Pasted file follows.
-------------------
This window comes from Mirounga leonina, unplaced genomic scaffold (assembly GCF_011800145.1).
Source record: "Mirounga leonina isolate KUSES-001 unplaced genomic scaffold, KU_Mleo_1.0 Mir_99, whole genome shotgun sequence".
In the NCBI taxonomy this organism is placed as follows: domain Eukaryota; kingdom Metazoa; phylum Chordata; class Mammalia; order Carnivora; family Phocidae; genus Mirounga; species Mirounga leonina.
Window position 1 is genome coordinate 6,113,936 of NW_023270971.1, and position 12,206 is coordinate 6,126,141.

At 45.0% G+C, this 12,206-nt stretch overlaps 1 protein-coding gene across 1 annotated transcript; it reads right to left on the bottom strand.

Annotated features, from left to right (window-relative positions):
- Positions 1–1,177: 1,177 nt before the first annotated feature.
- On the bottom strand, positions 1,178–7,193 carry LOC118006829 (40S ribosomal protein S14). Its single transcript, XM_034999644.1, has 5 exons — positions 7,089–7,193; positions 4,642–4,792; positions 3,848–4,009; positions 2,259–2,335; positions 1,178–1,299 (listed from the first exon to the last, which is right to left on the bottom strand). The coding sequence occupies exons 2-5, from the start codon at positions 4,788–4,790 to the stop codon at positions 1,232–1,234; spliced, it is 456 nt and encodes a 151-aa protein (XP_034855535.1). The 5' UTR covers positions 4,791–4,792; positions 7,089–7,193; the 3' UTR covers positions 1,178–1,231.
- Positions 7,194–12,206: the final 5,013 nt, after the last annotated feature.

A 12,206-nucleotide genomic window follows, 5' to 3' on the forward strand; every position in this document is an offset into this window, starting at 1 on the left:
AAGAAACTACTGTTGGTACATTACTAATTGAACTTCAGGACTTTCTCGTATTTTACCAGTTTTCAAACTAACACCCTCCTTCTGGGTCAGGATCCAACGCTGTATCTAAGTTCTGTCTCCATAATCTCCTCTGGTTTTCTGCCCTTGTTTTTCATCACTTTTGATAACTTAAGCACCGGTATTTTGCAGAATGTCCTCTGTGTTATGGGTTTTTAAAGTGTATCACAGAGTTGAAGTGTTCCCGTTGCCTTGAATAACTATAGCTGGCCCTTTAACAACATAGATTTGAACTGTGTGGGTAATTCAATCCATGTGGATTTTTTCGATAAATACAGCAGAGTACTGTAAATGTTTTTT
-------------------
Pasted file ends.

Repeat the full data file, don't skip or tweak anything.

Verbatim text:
This window comes from Mirounga leonina, unplaced genomic scaffold (assembly GCF_011800145.1).
Source record: "Mirounga leonina isolate KUSES-001 unplaced genomic scaffold, KU_Mleo_1.0 Mir_99, whole genome shotgun sequence".
In the NCBI taxonomy this organism is placed as follows: domain Eukaryota; kingdom Metazoa; phylum Chordata; class Mammalia; order Carnivora; family Phocidae; genus Mirounga; species Mirounga leonina.
Window position 1 is genome coordinate 6,113,936 of NW_023270971.1, and position 12,206 is coordinate 6,126,141.

At 45.0% G+C, this 12,206-nt stretch overlaps 1 protein-coding gene across 1 annotated transcript; it reads right to left on the bottom strand.

Annotated features, from left to right (window-relative positions):
- Positions 1–1,177: 1,177 nt before the first annotated feature.
- On the bottom strand, positions 1,178–7,193 carry LOC118006829 (40S ribosomal protein S14). Its single transcript, XM_034999644.1, has 5 exons — positions 7,089–7,193; positions 4,642–4,792; positions 3,848–4,009; positions 2,259–2,335; positions 1,178–1,299 (listed from the first exon to the last, which is right to left on the bottom strand). The coding sequence occupies exons 2-5, from the start codon at positions 4,788–4,790 to the stop codon at positions 1,232–1,234; spliced, it is 456 nt and encodes a 151-aa protein (XP_034855535.1). The 5' UTR covers positions 4,791–4,792; positions 7,089–7,193; the 3' UTR covers positions 1,178–1,231.
- Positions 7,194–12,206: the final 5,013 nt, after the last annotated feature.

A 12,206-nucleotide genomic window follows, 5' to 3' on the forward strand; every position in this document is an offset into this window, starting at 1 on the left:
AAGAAACTACTGTTGGTACATTACTAATTGAACTTCAGGACTTTCTCGTATTTTACCAGTTTTCAAACTAACACCCTCCTTCTGGGTCAGGATCCAACGCTGTATCTAAGTTCTGTCTCCATAATCTCCTCTGGTTTTCTGCCCTTGTTTTTCATCACTTTTGATAACTTAAGCACCGGTATTTTGCAGAATGTCCTCTGTGTTATGGGTTTTTAAAGTGTATCACAGAGTTGAAGTGTTCCCGTTGCCTTGAATAACTATAGCTGGCCCTTTAACAACATAGATTTGAACTGTGTGGGTAATTCAATCCATGTGGATTTTTTCGATAAATACAGCAGAGTACTGTAAATGTTTTTT